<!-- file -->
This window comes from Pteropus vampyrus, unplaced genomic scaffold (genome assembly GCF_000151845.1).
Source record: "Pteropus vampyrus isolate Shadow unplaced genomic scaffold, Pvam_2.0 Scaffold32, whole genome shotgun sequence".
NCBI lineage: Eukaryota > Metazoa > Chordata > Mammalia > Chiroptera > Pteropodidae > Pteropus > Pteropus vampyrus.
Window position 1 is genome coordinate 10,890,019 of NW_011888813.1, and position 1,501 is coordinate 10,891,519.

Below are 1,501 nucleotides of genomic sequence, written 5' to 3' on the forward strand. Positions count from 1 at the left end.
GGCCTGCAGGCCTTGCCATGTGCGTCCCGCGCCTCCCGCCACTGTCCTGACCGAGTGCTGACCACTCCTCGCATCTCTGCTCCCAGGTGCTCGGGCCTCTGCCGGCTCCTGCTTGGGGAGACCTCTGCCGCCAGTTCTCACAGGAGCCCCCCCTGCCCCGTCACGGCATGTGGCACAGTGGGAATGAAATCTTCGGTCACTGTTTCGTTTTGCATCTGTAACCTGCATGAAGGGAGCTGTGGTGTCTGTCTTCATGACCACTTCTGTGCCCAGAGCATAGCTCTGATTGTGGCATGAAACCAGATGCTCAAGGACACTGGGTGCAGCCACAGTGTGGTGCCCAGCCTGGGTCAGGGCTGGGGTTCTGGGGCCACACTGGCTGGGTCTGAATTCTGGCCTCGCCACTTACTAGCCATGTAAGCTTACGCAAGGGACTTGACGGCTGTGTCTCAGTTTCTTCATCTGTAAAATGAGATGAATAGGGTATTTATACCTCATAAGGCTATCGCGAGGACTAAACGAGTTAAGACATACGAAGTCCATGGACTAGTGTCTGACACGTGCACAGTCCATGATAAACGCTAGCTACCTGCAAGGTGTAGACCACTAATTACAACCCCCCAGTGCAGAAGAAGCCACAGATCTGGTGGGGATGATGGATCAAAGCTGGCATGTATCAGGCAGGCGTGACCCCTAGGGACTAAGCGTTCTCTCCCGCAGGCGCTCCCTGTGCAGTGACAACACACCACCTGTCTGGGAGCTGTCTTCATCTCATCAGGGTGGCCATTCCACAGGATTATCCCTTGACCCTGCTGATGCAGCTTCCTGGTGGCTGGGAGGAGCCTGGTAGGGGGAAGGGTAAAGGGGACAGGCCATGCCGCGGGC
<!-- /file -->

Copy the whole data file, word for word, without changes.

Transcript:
This window comes from Pteropus vampyrus, unplaced genomic scaffold (genome assembly GCF_000151845.1).
Source record: "Pteropus vampyrus isolate Shadow unplaced genomic scaffold, Pvam_2.0 Scaffold32, whole genome shotgun sequence".
NCBI lineage: Eukaryota > Metazoa > Chordata > Mammalia > Chiroptera > Pteropodidae > Pteropus > Pteropus vampyrus.
Window position 1 is genome coordinate 10,890,019 of NW_011888813.1, and position 1,501 is coordinate 10,891,519.

Below are 1,501 nucleotides of genomic sequence, written 5' to 3' on the forward strand. Positions count from 1 at the left end.
GGCCTGCAGGCCTTGCCATGTGCGTCCCGCGCCTCCCGCCACTGTCCTGACCGAGTGCTGACCACTCCTCGCATCTCTGCTCCCAGGTGCTCGGGCCTCTGCCGGCTCCTGCTTGGGGAGACCTCTGCCGCCAGTTCTCACAGGAGCCCCCCCTGCCCCGTCACGGCATGTGGCACAGTGGGAATGAAATCTTCGGTCACTGTTTCGTTTTGCATCTGTAACCTGCATGAAGGGAGCTGTGGTGTCTGTCTTCATGACCACTTCTGTGCCCAGAGCATAGCTCTGATTGTGGCATGAAACCAGATGCTCAAGGACACTGGGTGCAGCCACAGTGTGGTGCCCAGCCTGGGTCAGGGCTGGGGTTCTGGGGCCACACTGGCTGGGTCTGAATTCTGGCCTCGCCACTTACTAGCCATGTAAGCTTACGCAAGGGACTTGACGGCTGTGTCTCAGTTTCTTCATCTGTAAAATGAGATGAATAGGGTATTTATACCTCATAAGGCTATCGCGAGGACTAAACGAGTTAAGACATACGAAGTCCATGGACTAGTGTCTGACACGTGCACAGTCCATGATAAACGCTAGCTACCTGCAAGGTGTAGACCACTAATTACAACCCCCCAGTGCAGAAGAAGCCACAGATCTGGTGGGGATGATGGATCAAAGCTGGCATGTATCAGGCAGGCGTGACCCCTAGGGACTAAGCGTTCTCTCCCGCAGGCGCTCCCTGTGCAGTGACAACACACCACCTGTCTGGGAGCTGTCTTCATCTCATCAGGGTGGCCATTCCACAGGATTATCCCTTGACCCTGCTGATGCAGCTTCCTGGTGGCTGGGAGGAGCCTGGTAGGGGGAAGGGTAAAGGGGACAGGCCATGCCGCGGGC